Of course, the editorial staff thought these rules were a bad idea, and they use the following example:
Here is a hypothetical situation for you. You arrive at Outback Steakhouse with a desire for, you guessed it, a steak! You sit down, and as you tell the waiter you would like a 6 oz. ribeye, he interrupts you.

“I’m sorry, sir,” he says. “Our cook, Geoff, is a vegan, and he will not be cooking anything involving animal products tonight.”

You’re stunned, but you have to understand what you have just heard, so you inquire further.

“But you’re Outback STEAKhouse,” you say. “Steak is in your name. Well, could you at least tell us where we could get a decent steak around town?”

“No, sir,” he says. “Geoff is also acting as the manager tonight, and he has instructed the wait staff to only point our guests toward restaurants that also serve vegan items. Can I start you off with a Bloomin’ Onion, tonight? Nevermind, the batter uses eggs…”
To which I responded,
Your Outback scenario shows that you are completely missing one half of the argument. Outback would never hire a vegan cook. In the same way, hospitals and doctor's offices won't hire people whose beliefs get in the way of performing their job. Of course, for that to work, employers would need a little flexibility in who they hire, and that probably sounds a little too "free market" for you guys.
The editorial staff even allude to a free market solution, when they close with
If this rule becomes a reality, patients will have to do some major research before they select a doctor or pharmacist. But then again, the more open-minded doctors and pharmacists will make a killing.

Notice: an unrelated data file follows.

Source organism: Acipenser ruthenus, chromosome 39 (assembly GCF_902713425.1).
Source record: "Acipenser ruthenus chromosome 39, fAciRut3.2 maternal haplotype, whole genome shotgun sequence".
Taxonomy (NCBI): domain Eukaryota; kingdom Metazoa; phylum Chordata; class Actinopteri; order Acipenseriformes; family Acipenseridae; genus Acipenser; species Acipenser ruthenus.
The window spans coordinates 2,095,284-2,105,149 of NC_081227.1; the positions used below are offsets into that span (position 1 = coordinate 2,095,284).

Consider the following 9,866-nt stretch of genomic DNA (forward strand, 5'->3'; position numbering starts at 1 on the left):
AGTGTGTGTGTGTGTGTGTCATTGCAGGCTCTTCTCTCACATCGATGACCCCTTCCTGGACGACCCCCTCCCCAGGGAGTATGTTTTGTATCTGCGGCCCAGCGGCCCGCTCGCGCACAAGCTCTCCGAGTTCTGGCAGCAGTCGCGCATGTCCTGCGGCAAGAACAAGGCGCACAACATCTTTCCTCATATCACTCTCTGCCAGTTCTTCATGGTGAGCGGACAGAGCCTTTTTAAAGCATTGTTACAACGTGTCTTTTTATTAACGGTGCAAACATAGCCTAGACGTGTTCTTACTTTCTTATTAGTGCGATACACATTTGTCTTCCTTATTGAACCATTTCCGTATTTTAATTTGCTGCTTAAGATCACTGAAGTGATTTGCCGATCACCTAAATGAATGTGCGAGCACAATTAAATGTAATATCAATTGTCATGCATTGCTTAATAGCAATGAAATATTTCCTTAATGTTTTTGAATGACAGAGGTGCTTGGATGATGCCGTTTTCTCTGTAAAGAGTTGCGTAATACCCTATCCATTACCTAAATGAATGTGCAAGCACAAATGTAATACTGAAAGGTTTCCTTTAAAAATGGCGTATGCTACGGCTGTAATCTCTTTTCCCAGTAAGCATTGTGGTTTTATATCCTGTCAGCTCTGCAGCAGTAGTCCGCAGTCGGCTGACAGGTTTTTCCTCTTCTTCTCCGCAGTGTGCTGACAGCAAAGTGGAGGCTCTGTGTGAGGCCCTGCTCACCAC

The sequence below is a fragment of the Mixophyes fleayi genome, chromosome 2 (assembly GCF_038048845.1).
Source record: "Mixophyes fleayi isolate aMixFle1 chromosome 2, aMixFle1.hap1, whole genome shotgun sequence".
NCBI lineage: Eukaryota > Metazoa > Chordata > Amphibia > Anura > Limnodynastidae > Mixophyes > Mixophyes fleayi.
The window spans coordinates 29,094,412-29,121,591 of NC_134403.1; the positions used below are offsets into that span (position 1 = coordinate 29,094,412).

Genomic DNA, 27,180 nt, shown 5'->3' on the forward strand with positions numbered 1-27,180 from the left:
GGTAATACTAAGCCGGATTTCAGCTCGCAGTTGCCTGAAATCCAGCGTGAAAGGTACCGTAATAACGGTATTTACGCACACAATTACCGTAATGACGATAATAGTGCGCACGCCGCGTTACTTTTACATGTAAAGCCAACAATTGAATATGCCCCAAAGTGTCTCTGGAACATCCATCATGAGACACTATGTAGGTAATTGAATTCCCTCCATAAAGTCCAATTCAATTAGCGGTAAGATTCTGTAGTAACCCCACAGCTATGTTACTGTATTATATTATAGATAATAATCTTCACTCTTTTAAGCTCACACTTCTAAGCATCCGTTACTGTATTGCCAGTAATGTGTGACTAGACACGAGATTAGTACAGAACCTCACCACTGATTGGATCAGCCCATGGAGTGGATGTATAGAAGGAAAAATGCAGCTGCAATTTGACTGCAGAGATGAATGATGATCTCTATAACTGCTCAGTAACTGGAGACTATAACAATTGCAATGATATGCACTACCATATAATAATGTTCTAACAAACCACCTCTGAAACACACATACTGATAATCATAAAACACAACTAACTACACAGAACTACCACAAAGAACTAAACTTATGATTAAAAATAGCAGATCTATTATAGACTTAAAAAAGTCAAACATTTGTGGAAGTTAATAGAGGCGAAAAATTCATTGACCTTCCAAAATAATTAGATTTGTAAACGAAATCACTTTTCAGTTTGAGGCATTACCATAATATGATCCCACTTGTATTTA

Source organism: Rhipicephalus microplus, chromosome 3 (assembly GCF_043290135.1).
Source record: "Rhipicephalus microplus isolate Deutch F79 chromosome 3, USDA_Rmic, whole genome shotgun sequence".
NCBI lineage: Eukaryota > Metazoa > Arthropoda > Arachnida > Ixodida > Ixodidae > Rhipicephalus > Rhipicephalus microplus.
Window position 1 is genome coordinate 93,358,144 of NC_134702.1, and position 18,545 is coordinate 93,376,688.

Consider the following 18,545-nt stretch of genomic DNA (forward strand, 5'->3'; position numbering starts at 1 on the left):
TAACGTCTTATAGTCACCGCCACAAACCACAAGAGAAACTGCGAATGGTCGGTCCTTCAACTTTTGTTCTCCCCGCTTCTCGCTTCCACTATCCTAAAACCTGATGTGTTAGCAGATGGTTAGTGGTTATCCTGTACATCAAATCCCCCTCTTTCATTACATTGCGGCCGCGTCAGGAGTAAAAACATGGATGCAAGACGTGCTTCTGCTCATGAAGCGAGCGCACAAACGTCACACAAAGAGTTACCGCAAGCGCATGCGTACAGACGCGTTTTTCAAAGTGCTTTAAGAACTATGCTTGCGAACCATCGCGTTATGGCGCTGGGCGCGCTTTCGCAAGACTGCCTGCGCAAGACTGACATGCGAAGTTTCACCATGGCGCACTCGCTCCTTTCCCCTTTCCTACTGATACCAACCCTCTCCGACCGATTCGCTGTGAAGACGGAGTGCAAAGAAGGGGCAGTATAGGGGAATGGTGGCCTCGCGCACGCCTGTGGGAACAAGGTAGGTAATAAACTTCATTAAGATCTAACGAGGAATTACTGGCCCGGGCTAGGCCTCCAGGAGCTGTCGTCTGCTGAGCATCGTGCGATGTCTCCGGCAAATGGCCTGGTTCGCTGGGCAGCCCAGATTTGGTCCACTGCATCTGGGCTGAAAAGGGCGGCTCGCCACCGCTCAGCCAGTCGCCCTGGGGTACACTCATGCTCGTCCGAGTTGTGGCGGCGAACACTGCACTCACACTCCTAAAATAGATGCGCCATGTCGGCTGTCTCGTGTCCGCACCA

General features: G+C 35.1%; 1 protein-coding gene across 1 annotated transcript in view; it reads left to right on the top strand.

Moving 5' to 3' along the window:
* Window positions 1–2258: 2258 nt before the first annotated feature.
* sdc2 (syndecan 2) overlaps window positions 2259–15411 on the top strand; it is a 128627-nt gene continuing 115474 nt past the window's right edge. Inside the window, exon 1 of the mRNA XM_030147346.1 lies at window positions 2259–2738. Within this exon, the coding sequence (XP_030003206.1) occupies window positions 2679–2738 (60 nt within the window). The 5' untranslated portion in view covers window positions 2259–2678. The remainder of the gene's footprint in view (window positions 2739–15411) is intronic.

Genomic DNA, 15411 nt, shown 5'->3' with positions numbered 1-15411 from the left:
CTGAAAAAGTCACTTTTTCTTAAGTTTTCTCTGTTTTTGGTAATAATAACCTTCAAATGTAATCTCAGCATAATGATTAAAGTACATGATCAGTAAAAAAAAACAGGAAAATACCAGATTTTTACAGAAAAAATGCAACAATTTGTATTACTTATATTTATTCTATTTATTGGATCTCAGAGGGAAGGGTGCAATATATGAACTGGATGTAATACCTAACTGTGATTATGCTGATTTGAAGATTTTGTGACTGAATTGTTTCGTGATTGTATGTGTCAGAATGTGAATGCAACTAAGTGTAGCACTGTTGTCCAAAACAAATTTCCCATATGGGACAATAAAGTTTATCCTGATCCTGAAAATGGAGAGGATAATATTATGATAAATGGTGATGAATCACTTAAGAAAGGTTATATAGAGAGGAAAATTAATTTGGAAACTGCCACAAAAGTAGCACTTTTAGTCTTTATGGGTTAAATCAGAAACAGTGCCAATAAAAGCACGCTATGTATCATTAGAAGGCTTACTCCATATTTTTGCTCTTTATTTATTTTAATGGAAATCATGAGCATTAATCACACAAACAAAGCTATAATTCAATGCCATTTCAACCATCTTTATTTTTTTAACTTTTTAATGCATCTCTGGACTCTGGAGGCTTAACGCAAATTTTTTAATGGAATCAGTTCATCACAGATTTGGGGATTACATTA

Yes, a reality of the free market is that sometimes individuals may have to do a little bit more research to make an informed choice, an unfortunate side effect of having "choice" in the first place. And yes, some people will make more money than others, that's what happens when people provide something people want, that others don't. Granted, things get a little more complicated when it gets to the issue of medical emergencies and saving lives, so that's where legal action and medical boards get involved.

But again, I want to reiterate that for the free market to work, choice must be allowed in the customer/provider relationship AND the employer/employee relationship. Doug Bandow writes in the Foundation for Economic Education
According to the newspapers, pharmacists throughout the United States are refusing to fill prescriptions for the “morning-after” pill and other contraceptives because of religious objections. Fortunately,we can resolve this problem without getting into the birth-control or abortion controversies. In a free society, human relationships, including commercial relationships, must grow out of the consent of all the people involved. A forced sale is theft; forced service is slavery.
The owner of a drugstore, by virtue of the nature of private property, sets the rules. If customers don’t like them, they are free to go elsewhere.They can even shop
on the Internet. Similarly, if a pharmacist-employee with convictions opposed to the morning-after pill works for someone who thinks differently, he will have to find another job if he can’t work things out with his

Wednesday, November 19, 2008

No one talks to our President-Elect like that!

Like Lee, I am not a member of the Obama fan club. However, something about Al-Qaeda demeaning our President-Elect makes me want to rally around him. I feel like with some issues - like protecting America - we are all in it together. We all have a common enemy. Who knew Al-Qaeda could promote such a sense of unity?

Monday, November 17, 2008

Obama wants college football playoff system

Like most Americans, Obama wants a college football playoff system.